Before the Clark County Commission approved a retail marijuana store’s relocation to a southwest Las Vegas shopping plaza in early November, an existing tenant expressed displeasure with their potential new neighbor.
As owner of a jiu-jitsu studio catering to children, Andre Almeida said he did not think the dispensary would be a good fit. Parents of students in the martial arts academy felt similarly, he told county lawmakers during the zoning commission meeting on Nov. 3.
“I don’t think that’ll be great for us to have a dispensary right down in front of the school,” Almeida said, noting that he had learned of the proposal only two days earlier.
But after the commission unanimously gave the dispensary the green light to move forward, Almeida turned his attention to the court system.
Gracie Jiu Jitsu Summerlin is now asking a Clark County District Court judge to overturn the commission’s decision and block Zen Leaf Dispensary from relocating its business to the strip mall on the southwest corner of Fort Apache Road and Hacienda Avenue where the martial arts academy also does business.
The academy sued the commission on Dec. 10, arguing that the dispensary should have been barred by state distancing requirements, which prohibit retail marijuana stores within 300 feet of a community facility. In part, such facilities are defined under Nevada law as having the primary purpose of providing recreational opportunities or services to children.
Gracie Jiu Jitsu Summerlin is within 150 feet of the dispensary’s approved relocation and teaches more than 200 children, some as young as five years old, according to Almeida and his attorneys.
“(I)t would be absurd to believe that a martial arts academy that trains hundreds of children would not qualify as a community facility,” the lawsuit stated.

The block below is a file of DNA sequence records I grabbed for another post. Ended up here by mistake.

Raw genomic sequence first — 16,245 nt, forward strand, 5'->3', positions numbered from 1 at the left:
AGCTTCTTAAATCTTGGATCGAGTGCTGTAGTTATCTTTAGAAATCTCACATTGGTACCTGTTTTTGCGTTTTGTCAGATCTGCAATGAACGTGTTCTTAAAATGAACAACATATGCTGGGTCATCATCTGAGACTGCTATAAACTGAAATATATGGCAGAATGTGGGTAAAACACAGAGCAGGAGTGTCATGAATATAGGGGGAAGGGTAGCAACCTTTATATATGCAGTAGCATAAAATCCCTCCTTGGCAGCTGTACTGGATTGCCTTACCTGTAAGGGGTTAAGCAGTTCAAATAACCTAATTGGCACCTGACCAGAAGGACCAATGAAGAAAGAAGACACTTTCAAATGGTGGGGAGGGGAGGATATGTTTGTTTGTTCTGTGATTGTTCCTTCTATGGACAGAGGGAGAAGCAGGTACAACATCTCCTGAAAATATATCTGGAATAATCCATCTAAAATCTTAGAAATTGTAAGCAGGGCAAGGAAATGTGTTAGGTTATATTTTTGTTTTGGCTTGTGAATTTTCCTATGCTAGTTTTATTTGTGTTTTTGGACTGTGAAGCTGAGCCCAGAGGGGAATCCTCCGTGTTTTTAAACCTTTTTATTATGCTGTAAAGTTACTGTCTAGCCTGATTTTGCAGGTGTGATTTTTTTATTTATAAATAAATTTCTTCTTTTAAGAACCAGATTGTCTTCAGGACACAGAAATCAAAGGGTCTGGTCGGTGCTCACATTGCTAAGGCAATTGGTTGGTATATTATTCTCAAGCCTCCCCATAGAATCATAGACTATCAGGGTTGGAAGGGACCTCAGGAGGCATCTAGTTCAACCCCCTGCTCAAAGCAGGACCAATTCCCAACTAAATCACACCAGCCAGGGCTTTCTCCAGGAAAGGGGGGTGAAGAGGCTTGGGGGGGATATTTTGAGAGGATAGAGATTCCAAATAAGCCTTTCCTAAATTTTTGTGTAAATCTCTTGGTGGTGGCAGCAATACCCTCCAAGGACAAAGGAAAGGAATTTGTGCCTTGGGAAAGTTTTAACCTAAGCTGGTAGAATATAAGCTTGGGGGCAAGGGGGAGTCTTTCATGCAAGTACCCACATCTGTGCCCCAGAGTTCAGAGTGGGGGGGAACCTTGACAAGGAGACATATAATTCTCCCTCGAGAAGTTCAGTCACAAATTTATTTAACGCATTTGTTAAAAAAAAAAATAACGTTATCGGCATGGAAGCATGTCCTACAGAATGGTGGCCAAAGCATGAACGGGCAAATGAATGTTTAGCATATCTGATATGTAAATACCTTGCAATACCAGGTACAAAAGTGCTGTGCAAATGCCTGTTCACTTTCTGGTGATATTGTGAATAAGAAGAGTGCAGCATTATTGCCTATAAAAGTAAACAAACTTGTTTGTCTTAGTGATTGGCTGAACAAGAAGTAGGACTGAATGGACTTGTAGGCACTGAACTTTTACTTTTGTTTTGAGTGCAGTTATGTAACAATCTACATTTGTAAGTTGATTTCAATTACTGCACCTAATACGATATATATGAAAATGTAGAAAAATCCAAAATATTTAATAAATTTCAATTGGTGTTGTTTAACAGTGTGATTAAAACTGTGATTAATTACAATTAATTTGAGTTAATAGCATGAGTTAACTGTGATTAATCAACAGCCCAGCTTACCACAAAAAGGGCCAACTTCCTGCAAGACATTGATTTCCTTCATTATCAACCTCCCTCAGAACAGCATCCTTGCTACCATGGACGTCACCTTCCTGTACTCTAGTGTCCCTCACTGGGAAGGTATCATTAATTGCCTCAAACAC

State board concludes otherwise
But there appears to be a major hurdle to that contention: The studio did not meet the definition of a community facility when the Nevada Cannabis Compliance Board reviewed the matter earlier this year. Steve Gilbert, a health program manager for the board, wrote to a dispensary representative in March that the board did not “see any issues” with the jiu-jitsu academy’s proximity to the cannabis retail store, according to the lawsuit.
County Commissioner Justin Jones cited the board’s finding before he voted to approve the necessary special use permit for Zen Leaf Dispensary in his district. Jones also pointed to other tenants in the shopping plaza, which include a tobacco smoke shop, grocery store, gas station and a gaming establishment with a bar.
“I’ll be honest with you, I have a hard time with the arguments that somehow a dispensary draws a different type of people than a smoke shop, or a CBD store, or any other type of use where there are regulated products,” he said during the Nov. 3 meeting.
Attorneys for the academy, however, suggested that the Cannabis Compliance Board had been misled.
They claimed that the board’s finding was not predicated on “a legitimate factual inquiry and legal analysis.” Instead, they alleged the conclusion was based on a letter — used in a February project separation study — that was written by Mica Cipili, who is no longer affiliated with the Summerlin academy and was not authorized to speak on its behalf.
Cipili, who had previously sold his interest in Gracie Jiu Jitsu Summerlin, inaccurately wrote that providing recreational services to children was not the academy’s primary purpose and that the academy did not object to a retail marijuana store at the location, according to the lawsuit. The legal filing also claimed that he was now willing to retract the letter.
Tony Celeste, a lawyer representing Zen Leaf Dispensary, told the commission during the early November hearing that Cipili was listed as one of two managing members of the academy in a state business licensing record, although the studio’s attorneys argue the record was outdated.
“We did reach out to the tenant, which is more notification which would then generally been given,” Celeste said, adding that they had only learned the day prior to the hearing that Cipili reportedly sold his interest. “So we feel like we did take the appropriate steps and the appropriate measures to reach out.”
The county and Jones declined to comment Monday on the lawsuit, citing their routine practice of not publicly speaking about litigation. The lone media representative for the Cannabis Compliance Board was out of the office and did not respond to an email inquiry, and neither did attorneys for Gracie Jiu Jitsu Summerlin.
The 3,100-square-foot cannabis retail store will be housed inside a new commercial building on vacant property, with a drive-thru operation in the parking lot, according to county records. County staff had recommended the project’s approval, according to a county staff report, noting that the applicant had met distance requirements, that there was not a concentration of cannabis stores in the area and that the new facility would not increase crime.